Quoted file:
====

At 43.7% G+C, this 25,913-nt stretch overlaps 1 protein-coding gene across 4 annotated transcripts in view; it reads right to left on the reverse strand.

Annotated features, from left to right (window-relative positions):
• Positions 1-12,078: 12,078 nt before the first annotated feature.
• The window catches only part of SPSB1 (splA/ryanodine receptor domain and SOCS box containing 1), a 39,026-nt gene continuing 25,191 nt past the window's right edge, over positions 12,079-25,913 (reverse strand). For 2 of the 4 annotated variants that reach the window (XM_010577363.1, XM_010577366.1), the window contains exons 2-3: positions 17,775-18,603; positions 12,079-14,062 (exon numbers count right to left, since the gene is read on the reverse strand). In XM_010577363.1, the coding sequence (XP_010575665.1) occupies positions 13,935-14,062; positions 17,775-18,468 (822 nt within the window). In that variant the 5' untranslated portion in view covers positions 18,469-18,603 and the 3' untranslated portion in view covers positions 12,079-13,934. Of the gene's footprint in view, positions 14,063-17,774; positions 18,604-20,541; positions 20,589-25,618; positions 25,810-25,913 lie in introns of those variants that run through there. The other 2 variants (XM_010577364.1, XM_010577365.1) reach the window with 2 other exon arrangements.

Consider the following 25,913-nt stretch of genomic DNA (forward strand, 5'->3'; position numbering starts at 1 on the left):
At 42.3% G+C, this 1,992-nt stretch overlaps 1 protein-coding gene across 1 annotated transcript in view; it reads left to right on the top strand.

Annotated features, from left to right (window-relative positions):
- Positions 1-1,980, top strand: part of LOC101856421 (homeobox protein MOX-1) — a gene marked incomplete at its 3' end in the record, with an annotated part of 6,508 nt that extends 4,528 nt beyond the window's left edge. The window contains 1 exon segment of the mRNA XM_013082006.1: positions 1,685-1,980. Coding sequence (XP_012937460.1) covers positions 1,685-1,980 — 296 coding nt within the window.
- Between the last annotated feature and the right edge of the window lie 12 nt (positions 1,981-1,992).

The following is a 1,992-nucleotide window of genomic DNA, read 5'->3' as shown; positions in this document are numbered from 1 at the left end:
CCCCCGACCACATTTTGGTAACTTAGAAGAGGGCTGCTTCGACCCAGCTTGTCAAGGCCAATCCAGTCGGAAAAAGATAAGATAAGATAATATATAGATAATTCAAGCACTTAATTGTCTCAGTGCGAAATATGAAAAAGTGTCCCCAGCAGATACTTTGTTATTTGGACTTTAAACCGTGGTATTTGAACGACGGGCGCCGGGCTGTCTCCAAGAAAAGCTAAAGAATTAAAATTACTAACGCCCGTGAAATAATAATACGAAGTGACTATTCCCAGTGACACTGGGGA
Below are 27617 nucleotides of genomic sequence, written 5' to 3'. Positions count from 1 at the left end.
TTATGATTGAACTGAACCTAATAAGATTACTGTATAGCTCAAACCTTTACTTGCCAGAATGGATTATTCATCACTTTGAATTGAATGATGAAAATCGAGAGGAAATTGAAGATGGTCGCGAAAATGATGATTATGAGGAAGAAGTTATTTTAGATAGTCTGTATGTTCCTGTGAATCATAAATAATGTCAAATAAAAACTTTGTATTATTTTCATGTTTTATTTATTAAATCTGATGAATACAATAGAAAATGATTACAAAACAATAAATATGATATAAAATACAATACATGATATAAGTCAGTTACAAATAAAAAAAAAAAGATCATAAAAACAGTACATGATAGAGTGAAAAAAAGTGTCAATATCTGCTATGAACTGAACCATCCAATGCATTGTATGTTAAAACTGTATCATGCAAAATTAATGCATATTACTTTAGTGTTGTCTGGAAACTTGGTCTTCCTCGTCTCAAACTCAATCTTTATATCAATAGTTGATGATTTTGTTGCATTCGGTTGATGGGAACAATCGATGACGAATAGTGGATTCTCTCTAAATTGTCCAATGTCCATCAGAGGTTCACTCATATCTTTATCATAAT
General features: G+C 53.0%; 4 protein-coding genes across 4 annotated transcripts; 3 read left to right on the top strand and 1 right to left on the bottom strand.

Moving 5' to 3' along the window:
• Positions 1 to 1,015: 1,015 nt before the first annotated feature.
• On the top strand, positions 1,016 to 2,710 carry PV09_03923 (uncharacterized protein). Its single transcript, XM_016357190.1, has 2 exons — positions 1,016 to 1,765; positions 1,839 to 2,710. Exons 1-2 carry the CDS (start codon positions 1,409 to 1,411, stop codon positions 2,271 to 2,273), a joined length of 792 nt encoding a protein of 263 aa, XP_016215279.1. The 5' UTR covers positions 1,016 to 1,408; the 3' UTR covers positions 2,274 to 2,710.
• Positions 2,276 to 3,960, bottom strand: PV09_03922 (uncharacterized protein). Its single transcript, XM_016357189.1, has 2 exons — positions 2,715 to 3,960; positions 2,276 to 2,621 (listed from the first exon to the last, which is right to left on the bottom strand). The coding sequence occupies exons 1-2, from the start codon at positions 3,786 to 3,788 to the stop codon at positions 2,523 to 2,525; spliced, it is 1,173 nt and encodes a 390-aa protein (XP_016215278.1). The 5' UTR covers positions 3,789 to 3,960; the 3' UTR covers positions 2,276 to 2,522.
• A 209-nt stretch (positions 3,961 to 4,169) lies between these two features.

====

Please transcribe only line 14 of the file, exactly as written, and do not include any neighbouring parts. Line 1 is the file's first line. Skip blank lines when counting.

General features: G+C 53.0%; 4 protein-coding genes across 4 annotated transcripts; 3 read left to right on the top strand and 1 right to left on the bottom strand.